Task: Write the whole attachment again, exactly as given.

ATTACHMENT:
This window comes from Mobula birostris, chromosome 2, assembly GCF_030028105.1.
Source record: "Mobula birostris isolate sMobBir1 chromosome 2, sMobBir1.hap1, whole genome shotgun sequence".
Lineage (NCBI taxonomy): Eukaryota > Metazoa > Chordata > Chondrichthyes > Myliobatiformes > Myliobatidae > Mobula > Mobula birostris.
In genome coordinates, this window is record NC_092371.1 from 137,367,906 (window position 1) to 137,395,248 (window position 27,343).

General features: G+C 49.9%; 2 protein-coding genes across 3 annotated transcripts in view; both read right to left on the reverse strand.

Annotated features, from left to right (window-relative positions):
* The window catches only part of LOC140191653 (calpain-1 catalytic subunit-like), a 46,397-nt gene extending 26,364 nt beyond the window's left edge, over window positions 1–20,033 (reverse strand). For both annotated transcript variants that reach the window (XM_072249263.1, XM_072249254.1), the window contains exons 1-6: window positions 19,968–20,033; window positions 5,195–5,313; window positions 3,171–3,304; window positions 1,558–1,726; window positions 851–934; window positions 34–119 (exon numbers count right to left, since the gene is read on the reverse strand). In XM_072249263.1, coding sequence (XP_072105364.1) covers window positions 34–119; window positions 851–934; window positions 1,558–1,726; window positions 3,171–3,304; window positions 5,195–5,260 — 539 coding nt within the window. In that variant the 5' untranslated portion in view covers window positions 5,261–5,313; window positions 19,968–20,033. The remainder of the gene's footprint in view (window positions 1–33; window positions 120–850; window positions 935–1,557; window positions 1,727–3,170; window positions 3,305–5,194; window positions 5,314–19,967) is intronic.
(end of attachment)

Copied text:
This window comes from Mobula birostris, chromosome 2, assembly GCF_030028105.1.
Source record: "Mobula birostris isolate sMobBir1 chromosome 2, sMobBir1.hap1, whole genome shotgun sequence".
Lineage (NCBI taxonomy): Eukaryota > Metazoa > Chordata > Chondrichthyes > Myliobatiformes > Myliobatidae > Mobula > Mobula birostris.
In genome coordinates, this window is record NC_092371.1 from 137,367,906 (window position 1) to 137,395,248 (window position 27,343).

General features: G+C 49.9%; 2 protein-coding genes across 3 annotated transcripts in view; both read right to left on the reverse strand.

Annotated features, from left to right (window-relative positions):
* The window catches only part of LOC140191653 (calpain-1 catalytic subunit-like), a 46,397-nt gene extending 26,364 nt beyond the window's left edge, over window positions 1–20,033 (reverse strand). For both annotated transcript variants that reach the window (XM_072249263.1, XM_072249254.1), the window contains exons 1-6: window positions 19,968–20,033; window positions 5,195–5,313; window positions 3,171–3,304; window positions 1,558–1,726; window positions 851–934; window positions 34–119 (exon numbers count right to left, since the gene is read on the reverse strand). In XM_072249263.1, coding sequence (XP_072105364.1) covers window positions 34–119; window positions 851–934; window positions 1,558–1,726; window positions 3,171–3,304; window positions 5,195–5,260 — 539 coding nt within the window. In that variant the 5' untranslated portion in view covers window positions 5,261–5,313; window positions 19,968–20,033. The remainder of the gene's footprint in view (window positions 1–33; window positions 120–850; window positions 935–1,557; window positions 1,727–3,170; window positions 3,305–5,194; window positions 5,314–19,967) is intronic.